Samsung has a prolific presence in the smartphone sector, with a number of Android-based handsets doing the rounds, plus a Windows Phone 7 offering. Not content with that, Samsung also has also developed its own operating system, called Bada.
Bada has had a few outings now, notably in the original Samsung Wave and in the Samsung Wave 723. The idea behind Bada is that it gives Samsung a vehicle to manage its own apps store and ecosystem’ – the whole software-based shebang which is important to all smartphones these days.
But Samsung has to sell handsets to make that work, and so Bada – and the Wave II – include a number of familiar aspects. Bada is a multi-screened operating system, with up to ten home screens on offer. It has a drop-down notifications area, widgets, and of course an app store. To meet the challenge of running all that, the smartphone packs in a 1GHz processor, with features including Wi-Fi, GPS and HSDPA.
But all is not rosy in Samsung’s walled garden. The app store is poorly stocked compared to those of Android or Apple. You can’t put links to apps on any of the home screens, and the range of widgets is limited. You can download more from the store, but some are charged for.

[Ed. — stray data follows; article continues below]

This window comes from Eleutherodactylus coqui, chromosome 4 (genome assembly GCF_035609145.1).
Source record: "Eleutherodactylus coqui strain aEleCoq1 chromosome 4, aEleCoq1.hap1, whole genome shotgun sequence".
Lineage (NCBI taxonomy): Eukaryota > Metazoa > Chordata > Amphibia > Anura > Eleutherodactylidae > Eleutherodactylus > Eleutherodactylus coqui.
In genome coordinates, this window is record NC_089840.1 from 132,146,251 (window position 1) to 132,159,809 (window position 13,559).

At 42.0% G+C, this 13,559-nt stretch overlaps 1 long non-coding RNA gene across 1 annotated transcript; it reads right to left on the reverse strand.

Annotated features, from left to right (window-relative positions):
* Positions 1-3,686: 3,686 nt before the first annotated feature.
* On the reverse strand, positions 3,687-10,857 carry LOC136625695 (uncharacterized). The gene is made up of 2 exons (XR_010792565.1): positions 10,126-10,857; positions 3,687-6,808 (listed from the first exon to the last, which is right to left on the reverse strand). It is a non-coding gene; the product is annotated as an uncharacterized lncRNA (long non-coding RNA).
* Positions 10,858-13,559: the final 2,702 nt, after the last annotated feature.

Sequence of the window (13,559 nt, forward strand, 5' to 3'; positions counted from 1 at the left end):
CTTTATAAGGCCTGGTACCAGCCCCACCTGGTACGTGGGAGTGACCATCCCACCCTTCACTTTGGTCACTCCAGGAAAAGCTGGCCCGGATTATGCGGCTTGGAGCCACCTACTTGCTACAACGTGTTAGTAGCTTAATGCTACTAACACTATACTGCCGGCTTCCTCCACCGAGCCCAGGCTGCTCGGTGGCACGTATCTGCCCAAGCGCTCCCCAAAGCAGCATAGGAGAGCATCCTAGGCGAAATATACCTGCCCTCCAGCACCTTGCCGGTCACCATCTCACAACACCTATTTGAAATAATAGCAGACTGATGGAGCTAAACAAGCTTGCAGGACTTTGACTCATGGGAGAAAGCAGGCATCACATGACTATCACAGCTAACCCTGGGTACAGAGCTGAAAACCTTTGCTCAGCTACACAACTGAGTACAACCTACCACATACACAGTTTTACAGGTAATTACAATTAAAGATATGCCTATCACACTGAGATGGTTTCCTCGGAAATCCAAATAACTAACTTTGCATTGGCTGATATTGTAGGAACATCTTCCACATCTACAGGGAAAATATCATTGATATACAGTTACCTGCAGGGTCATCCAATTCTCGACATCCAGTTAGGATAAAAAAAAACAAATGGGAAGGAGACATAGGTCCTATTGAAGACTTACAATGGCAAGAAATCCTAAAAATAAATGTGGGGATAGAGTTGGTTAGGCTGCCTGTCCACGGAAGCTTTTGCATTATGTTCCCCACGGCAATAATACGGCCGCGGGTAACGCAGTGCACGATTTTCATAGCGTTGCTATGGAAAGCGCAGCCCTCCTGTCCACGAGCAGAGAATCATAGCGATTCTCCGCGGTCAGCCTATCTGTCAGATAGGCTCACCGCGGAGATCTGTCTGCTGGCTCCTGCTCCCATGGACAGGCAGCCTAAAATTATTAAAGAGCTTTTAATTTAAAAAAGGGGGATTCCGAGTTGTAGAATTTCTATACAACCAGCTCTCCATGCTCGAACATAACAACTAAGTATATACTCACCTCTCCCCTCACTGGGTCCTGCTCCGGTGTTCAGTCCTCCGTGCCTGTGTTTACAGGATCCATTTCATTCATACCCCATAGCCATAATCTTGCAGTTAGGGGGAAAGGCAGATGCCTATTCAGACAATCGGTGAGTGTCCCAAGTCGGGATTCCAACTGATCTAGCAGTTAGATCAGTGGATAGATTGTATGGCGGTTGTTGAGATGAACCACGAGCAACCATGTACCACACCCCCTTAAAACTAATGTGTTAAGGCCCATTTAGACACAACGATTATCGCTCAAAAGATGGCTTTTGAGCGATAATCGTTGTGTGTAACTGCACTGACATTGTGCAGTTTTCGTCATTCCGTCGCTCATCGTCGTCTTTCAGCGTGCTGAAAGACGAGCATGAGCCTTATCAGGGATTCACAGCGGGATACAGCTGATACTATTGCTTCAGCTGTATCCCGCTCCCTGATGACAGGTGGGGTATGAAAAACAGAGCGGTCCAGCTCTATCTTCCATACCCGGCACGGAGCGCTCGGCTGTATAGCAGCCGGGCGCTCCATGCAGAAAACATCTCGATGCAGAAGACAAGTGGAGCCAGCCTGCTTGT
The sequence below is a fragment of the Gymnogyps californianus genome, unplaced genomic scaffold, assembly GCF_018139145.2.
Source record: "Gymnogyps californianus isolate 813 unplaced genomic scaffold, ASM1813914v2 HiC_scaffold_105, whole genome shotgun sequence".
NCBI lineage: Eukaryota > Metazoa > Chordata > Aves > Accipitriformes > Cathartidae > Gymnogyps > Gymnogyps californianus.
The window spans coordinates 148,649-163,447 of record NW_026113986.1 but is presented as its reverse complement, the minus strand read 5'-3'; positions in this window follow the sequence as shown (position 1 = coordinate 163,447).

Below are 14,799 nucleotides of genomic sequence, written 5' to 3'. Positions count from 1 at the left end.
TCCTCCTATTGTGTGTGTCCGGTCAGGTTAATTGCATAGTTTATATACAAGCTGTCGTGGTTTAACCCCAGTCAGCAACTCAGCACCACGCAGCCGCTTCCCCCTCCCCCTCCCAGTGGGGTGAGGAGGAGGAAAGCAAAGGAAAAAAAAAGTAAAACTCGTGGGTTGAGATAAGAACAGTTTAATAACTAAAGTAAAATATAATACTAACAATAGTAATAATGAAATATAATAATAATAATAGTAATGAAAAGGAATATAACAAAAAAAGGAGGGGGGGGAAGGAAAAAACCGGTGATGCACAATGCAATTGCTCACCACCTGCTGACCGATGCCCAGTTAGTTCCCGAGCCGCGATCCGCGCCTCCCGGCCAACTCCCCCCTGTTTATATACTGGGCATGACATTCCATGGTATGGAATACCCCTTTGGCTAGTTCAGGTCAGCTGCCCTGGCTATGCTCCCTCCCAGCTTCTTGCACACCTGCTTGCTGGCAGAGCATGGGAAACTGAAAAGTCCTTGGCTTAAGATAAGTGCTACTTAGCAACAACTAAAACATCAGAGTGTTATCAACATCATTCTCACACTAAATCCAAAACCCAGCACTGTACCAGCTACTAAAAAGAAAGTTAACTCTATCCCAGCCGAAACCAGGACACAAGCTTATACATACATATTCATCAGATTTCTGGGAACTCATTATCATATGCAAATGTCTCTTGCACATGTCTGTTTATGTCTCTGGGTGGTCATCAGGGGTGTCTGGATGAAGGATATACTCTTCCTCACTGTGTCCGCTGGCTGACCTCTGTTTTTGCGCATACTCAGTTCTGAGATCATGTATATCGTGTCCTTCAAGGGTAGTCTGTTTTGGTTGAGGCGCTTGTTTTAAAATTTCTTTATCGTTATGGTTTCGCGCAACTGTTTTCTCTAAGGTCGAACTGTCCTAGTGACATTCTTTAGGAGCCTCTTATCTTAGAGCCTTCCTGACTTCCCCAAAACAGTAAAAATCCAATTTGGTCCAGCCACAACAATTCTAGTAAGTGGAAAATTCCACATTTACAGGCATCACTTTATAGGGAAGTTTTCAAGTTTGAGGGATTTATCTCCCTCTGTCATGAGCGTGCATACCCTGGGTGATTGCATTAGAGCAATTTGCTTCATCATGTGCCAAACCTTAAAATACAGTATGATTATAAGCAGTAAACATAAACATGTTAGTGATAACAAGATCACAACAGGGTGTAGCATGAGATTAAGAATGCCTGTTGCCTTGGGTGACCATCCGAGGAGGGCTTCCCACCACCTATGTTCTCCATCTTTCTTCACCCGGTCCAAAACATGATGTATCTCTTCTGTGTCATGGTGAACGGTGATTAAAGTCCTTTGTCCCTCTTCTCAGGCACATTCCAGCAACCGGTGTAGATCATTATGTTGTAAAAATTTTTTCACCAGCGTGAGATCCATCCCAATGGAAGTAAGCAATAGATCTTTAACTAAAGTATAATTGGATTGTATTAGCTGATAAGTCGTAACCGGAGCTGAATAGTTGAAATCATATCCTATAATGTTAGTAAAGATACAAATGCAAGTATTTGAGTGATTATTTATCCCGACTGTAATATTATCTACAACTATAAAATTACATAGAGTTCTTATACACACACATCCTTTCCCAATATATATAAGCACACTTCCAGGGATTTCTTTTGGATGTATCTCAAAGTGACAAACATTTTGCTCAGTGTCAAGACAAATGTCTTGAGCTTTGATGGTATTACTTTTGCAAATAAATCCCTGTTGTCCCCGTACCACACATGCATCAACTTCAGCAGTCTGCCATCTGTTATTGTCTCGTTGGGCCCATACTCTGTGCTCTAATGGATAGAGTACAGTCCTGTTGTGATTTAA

If you don’t mind all that the Samsung Wave II is a nicely designed smartphone. Its 4.7in screen is huge, sharp, bright and clear, with 800×480 pixels of resolution on offer. It’s great for web browsing and watching video in particular – and is, quite probably, the main plus point of this phone.
The actual handset design has barely changed from that of the original Wave, despite the presence of the larger screen, but it’s ergonomic so we’re not really bothered about that. And the chassis is solid, with a metal backplate that means there is no creaking if you twist the phone in your hands.
To counterbalance the software dislikes we mentioned earlier, there are a few clever things that we did enjoy about the Wave II.
Bada lets you control music playback from the notifications area, so there’s no need to switch back into the music app to do this. And there is a Swype-like text input system which lets you sweep a finger across the qwerty keyboard rather than having to lift and press to make every letter. Master the technique, and it’s a faster system.